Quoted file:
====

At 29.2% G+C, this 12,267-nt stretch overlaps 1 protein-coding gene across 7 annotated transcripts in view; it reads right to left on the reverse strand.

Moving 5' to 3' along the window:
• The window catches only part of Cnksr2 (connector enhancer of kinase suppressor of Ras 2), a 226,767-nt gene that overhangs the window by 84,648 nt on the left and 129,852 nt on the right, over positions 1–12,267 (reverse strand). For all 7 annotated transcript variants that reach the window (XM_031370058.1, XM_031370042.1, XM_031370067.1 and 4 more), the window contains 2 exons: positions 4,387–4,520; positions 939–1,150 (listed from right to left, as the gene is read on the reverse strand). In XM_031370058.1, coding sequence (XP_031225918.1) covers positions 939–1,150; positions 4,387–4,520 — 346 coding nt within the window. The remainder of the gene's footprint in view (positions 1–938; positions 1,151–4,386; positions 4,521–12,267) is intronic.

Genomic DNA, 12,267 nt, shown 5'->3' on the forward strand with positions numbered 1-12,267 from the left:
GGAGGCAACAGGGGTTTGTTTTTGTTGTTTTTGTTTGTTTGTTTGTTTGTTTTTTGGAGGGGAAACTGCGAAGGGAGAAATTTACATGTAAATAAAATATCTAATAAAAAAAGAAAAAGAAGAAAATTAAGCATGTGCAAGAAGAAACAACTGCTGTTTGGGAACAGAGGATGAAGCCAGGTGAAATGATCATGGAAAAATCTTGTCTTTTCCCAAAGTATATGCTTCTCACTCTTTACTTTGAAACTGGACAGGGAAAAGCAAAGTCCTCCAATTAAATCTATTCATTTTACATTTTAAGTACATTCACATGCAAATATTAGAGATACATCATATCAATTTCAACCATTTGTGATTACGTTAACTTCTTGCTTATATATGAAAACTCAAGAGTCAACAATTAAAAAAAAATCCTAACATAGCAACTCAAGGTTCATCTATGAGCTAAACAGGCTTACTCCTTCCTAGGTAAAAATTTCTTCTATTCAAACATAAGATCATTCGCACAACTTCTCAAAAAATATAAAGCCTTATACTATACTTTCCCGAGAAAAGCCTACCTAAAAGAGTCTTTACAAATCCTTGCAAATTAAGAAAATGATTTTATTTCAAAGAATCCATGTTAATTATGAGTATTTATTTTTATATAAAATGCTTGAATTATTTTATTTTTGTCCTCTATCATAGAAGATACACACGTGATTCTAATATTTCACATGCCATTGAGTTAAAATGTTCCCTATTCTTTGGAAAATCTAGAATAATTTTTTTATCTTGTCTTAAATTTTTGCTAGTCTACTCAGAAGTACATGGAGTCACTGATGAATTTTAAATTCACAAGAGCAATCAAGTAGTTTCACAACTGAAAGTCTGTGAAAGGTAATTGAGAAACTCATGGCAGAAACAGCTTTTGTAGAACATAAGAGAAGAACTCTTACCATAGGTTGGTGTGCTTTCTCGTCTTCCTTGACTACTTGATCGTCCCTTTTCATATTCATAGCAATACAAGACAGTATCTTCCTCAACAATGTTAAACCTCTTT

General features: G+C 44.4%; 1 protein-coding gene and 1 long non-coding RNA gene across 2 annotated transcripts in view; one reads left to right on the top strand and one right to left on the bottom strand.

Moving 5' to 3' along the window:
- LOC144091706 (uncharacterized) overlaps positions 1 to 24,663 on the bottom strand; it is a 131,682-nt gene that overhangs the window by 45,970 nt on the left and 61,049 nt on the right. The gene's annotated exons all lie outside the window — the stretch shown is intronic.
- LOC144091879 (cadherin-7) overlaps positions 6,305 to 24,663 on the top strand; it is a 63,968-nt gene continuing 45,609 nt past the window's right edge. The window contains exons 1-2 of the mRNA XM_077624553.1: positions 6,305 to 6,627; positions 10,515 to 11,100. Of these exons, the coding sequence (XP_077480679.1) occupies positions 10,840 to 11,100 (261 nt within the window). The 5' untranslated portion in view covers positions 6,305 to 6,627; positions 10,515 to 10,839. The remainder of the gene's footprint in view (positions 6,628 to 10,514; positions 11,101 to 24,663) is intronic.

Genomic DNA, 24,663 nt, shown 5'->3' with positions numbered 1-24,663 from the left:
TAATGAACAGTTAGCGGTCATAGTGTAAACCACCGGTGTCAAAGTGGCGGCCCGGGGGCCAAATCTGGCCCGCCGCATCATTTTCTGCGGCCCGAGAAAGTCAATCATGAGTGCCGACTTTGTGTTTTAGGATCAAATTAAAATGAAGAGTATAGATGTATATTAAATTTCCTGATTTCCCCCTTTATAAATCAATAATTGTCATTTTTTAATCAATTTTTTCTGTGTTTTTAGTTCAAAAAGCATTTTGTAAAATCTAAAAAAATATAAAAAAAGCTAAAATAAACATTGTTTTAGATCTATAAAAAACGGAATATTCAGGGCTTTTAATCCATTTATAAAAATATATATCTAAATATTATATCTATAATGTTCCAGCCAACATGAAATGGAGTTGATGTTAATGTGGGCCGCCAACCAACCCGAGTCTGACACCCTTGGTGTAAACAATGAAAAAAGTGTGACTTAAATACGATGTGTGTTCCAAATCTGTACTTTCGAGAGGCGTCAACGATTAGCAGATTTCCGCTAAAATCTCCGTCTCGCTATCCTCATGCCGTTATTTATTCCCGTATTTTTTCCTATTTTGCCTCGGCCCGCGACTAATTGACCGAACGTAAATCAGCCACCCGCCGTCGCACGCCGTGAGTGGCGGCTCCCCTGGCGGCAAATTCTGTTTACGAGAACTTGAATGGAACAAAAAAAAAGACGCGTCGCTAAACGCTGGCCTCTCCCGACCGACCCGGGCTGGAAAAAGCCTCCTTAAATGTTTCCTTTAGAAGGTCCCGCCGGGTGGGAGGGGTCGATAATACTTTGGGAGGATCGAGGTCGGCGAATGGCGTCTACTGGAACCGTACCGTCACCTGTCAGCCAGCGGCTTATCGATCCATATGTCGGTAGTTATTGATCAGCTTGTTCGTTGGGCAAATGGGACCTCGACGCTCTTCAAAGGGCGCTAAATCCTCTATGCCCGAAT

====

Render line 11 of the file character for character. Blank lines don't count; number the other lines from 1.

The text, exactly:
TAATGAACAGTTAGCGGTCATAGTGTAAACCACCGGTGTCAAAGTGGCGGCCCGGGGGCCAAATCTGGCCCGCCGCATCATTTTCTGCGGCCCGAGAAAGTCAATCATGAGTGCCGACTTTGTGTTTTAGGATCAAATTAAAATGAAGAGTATAGATGTATATTAAATTTCCTGATTTCCCCCTTTATAAATCAATAATTGTCATTTTTTAATCAATTTTTTCTGTGTTTTTAGTTCAAAAAGCATTTTGTAAAATCTAAAAAAATATAAAAAAAGCTAAAATAAACATTGTTTTAGATCTATAAAAAACGGAATATTCAGGGCTTTTAATCCATTTATAAAAATATATATCTAAATATTATATCTATAATGTTCCAGCCAACATGAAATGGAGTTGATGTTAATGTGGGCCGCCAACCAACCCGAGTCTGACACCCTTGGTGTAAACAATGAAAAAAGTGTGACTTAAATACGATGTGTGTTCCAAATCTGTACTTTCGAGAGGCGTCAACGATTAGCAGATTTCCGCTAAAATCTCCGTCTCGCTATCCTCATGCCGTTATTTATTCCCGTATTTTTTCCTATTTTGCCTCGGCCCGCGACTAATTGACCGAACGTAAATCAGCCACCCGCCGTCGCACGCCGTGAGTGGCGGCTCCCCTGGCGGCAAATTCTGTTTACGAGAACTTGAATGGAACAAAAAAAAAGACGCGTCGCTAAACGCTGGCCTCTCCCGACCGACCCGGGCTGGAAAAAGCCTCCTTAAATGTTTCCTTTAGAAGGTCCCGCCGGGTGGGAGGGGTCGATAATACTTTGGGAGGATCGAGGTCGGCGAATGGCGTCTACTGGAACCGTACCGTCACCTGTCAGCCAGCGGCTTATCGATCCATATGTCGGTAGTTATTGATCAGCTTGTTCGTTGGGCAAATGGGACCTCGACGCTCTTCAAAGGGCGCTAAATCCTCTATGCCCGAAT